Search and Seizure

C.I. Whose Heroin Buy Led to a Deadly Houston Drug Raid Does Not Seem to Exist

An application for a warrant to search a narcotics officer's cellphone reveals that police have been unable to identify the informant.


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The no-knock search warrant for the drug raid that killed a middle-aged couple in their Houston home on January 28 seems to have been based on a "controlled buy" that never happened by a confidential informant who does not exist. According to a February 8 search warrant affidavit obtained by KPRC, the NBC station in Houston, investigators looking into the raid at 7815 Harding Street, the home of Dennis Tuttle and Rhogena Nicholas, have been unable to identify the C.I. who supposedly bought heroin from Tuttle the day before.

Sgt. Richard Bass submitted the February 8 affidavit in support of a warrant to search a cellphone used by Steven Bryant, a narcotics officer who participated in the raid and who was suspended last week because of unanswered questions about the warrant for it, which was obtained by Gerald Goines, another narcotics officer. Bass says Bryant talked to Goines, who was shot during the raid and remains hospitalized, and relayed the name of the C.I., who denied making the purchase described in Goines' affidavit.

Bryant went back to Goines and got the name of another C.I., who also denied participating in the controlled buy. Investigators eventually talked to all of the informants known to work with Goines, and "all denied making a buy for Goines from the Harding Street residence, and ever purchasing narcotics from Tuttle or Nicholas."

If that transaction did not actually happen, it would explain why police found no heroin at the house, where the C.I. supposedly had seen many bags of it. The only drugs found in the search were small amounts of cocaine and marijuana, consistent with personal use. Nor did police find the 9mm semi-automatic handgun that Goines said the C.I. also mentioned. Bass notes another inconsistency: While Goines' affidavit says Bryant saw the brown powder purchased by the C.I. and recognized it as black-tar heroin, Bryant told Bass he did not see the heroin until he was asked to retrieve it from Goines' car so it could be tested.

"Often when individuals communicate with their confidential informants," Bass notes, "they will use their cellular devices to communicate via telephone call or text message." Hence he hoped the contents of Bryant's cellphone would help illuminate the circumstances that led to the deadly raid.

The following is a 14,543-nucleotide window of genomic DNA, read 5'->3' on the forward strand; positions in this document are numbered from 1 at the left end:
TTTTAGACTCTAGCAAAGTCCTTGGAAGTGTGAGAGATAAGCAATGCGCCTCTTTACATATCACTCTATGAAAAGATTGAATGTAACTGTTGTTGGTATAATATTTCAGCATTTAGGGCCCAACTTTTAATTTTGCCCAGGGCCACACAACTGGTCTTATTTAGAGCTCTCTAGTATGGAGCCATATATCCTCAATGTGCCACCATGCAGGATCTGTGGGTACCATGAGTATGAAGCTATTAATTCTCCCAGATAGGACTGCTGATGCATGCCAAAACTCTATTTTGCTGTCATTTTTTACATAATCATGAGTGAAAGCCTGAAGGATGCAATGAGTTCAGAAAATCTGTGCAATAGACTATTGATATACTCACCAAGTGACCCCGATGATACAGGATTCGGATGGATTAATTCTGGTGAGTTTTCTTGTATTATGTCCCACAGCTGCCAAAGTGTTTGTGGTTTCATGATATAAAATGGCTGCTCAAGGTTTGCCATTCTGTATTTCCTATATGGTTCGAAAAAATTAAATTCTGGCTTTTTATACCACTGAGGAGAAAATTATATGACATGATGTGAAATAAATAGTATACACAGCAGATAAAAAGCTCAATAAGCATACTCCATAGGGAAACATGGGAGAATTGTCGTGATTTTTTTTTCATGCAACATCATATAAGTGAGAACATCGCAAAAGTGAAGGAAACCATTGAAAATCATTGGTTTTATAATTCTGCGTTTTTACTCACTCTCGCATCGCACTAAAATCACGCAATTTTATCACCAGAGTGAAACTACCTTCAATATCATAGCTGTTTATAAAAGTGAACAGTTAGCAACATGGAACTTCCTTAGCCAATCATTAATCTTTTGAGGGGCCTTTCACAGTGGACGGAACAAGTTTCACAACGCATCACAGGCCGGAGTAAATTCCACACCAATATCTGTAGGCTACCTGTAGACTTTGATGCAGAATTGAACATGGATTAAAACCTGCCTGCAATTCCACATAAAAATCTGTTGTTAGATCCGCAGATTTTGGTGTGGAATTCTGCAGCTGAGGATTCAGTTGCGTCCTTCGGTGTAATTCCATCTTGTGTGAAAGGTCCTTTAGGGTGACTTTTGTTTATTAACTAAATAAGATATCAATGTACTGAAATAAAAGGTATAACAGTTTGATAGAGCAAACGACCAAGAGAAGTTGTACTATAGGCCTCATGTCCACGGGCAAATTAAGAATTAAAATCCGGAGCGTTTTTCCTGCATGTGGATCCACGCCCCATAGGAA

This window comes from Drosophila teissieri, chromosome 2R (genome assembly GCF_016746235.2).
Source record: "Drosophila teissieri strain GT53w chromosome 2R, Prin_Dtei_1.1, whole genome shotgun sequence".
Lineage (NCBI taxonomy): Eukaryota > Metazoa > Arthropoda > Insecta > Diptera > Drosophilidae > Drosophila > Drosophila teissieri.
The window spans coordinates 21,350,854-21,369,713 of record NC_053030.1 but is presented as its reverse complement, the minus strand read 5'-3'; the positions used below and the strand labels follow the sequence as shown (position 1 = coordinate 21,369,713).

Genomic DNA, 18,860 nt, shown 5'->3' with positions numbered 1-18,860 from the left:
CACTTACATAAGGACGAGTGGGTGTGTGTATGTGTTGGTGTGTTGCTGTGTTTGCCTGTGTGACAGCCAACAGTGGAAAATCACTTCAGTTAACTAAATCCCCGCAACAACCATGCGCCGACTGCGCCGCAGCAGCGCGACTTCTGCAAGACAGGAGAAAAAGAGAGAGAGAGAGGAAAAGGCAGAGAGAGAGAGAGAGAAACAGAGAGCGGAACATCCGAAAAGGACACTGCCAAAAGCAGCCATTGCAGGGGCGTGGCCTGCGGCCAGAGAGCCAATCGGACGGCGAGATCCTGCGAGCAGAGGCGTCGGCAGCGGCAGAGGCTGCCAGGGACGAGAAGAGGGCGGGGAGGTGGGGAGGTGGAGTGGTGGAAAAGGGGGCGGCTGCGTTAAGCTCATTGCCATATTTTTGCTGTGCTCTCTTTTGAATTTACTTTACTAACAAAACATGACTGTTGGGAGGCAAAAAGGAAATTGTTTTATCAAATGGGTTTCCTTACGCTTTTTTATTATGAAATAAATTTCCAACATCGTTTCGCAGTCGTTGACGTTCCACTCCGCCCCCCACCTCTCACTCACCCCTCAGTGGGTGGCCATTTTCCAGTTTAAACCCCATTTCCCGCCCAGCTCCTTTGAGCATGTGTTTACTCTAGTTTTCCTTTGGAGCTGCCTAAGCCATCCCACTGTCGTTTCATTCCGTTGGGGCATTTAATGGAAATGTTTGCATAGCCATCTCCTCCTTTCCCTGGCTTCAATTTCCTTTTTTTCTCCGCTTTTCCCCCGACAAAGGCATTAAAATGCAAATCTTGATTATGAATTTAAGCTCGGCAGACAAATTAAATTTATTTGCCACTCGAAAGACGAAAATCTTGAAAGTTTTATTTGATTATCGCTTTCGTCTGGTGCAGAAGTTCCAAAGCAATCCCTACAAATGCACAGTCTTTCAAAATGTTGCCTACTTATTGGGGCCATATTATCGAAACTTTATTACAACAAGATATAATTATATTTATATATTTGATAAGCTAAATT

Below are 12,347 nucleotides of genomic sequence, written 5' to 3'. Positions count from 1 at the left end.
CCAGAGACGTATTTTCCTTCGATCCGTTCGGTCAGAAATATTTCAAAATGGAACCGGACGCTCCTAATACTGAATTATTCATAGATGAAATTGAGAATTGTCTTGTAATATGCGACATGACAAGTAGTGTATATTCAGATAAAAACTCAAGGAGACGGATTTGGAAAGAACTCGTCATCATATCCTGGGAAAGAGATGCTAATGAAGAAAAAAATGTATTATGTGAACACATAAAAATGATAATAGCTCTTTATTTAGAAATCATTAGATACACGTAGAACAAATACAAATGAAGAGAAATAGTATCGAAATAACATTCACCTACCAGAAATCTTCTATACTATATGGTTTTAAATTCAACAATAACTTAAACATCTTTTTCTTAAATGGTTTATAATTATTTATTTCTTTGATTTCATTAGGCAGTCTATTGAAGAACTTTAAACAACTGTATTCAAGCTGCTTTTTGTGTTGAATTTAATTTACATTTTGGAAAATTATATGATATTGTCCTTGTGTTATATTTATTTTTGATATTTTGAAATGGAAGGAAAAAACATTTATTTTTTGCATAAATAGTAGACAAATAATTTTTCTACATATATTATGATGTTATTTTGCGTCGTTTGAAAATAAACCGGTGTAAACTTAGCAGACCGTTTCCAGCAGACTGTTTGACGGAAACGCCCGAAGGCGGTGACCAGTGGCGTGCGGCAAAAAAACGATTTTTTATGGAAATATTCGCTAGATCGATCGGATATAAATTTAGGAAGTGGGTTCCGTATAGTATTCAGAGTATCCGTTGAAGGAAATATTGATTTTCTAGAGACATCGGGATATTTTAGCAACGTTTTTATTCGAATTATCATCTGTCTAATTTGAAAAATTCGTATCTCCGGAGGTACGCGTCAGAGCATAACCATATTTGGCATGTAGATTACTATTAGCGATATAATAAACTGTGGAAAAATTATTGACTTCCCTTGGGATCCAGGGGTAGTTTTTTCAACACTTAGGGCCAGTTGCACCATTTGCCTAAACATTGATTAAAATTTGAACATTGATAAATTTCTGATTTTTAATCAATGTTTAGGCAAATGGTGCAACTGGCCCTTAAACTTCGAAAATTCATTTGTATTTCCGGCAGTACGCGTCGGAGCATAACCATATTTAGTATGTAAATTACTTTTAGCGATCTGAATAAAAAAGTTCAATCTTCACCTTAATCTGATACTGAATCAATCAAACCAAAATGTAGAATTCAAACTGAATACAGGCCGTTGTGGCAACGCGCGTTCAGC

The story that is now emerging goes something like this. On January 8, a woman called the Houston Police Department to complain that her daughter was "doing drugs" inside the house at 7815 Harding Street. "Her daughter was in the house, and there were guns and heroin," Police Chief Art Acevedo said at a press conference three days after the raid. "The informant stated she did not want to give any information because they were drug dealers and they would kill her." But last week KTRK, the ABC station in Houston, reported, based on interviews with "sources close to the investigation," that the "informant" was Nicholas' mother, who was worried because her 58-year-old daughter "was doing drugs inside her own home." According to Acevedo, two patrol officers who went to the house in response to that call overheard a passer-by refer to it as "the dope house."

Aside from that incident, it seems the only evidence that Tuttle and Nicholas were drug dealers was the controlled buy reported by Goines, which now appears to have been invented. If so, it is easier to understand why neighbors who spoke to the press after the raid say they never saw any suspicious activity at the house, notwithstanding Acevedo's claim that "the neighborhood thanked our officers" for the raid "because it was a drug house" and a "problem location."

Update: At a press conference today, Acevedo said Goines' "actions, in terms of his conduct, are in question," because "it appears that there are some material untruths or lies in that affidavit, and that's a problem; that's totally unacceptable." But he insisted that "we had reason to investigate that location," and "the investigation continues to show that." He referred again to the January 8 call, which by his account came from "the mother of a young woman that was in there doing heroin." That contradicts KTRK's story.

Acevedo's assessment of Goines' conduct became less tentative as the press conference continued. "A person lied in an affidavit, and I'm angry about that," he said. "We know we've had a criminal violation, and a serious criminal violation, by the individual that prepared that affidavit….More than likely, the investigating officer will be charged with a serious crime at some point." Under Texas law, lying in a search warrant affidavit is aggravated perjury, a third-degree felony punishable by two to 20 years in prison. Goines has been on the force for 34 years, and Acevedo said the department is reviewing his cases to see if there has been a pattern of dishonesty.

Acevedo seems to be having second thoughts about the routine use of no-knock warrants and "dynamic entry" to execute search warrants in drug cases. "After I've had four officers shot and two suspects killed," he said, "we'll be tightening that up." Avoiding the destruction of evidence is usually cited as a reason for police to crash into homes without warning, as it was in this case. But "if somebody flushes all the evidence" because police have to knock and announce themselves, Acevedo observed, "you probably didn't have all that much evidence in there to start with." Or in some cases, none at all.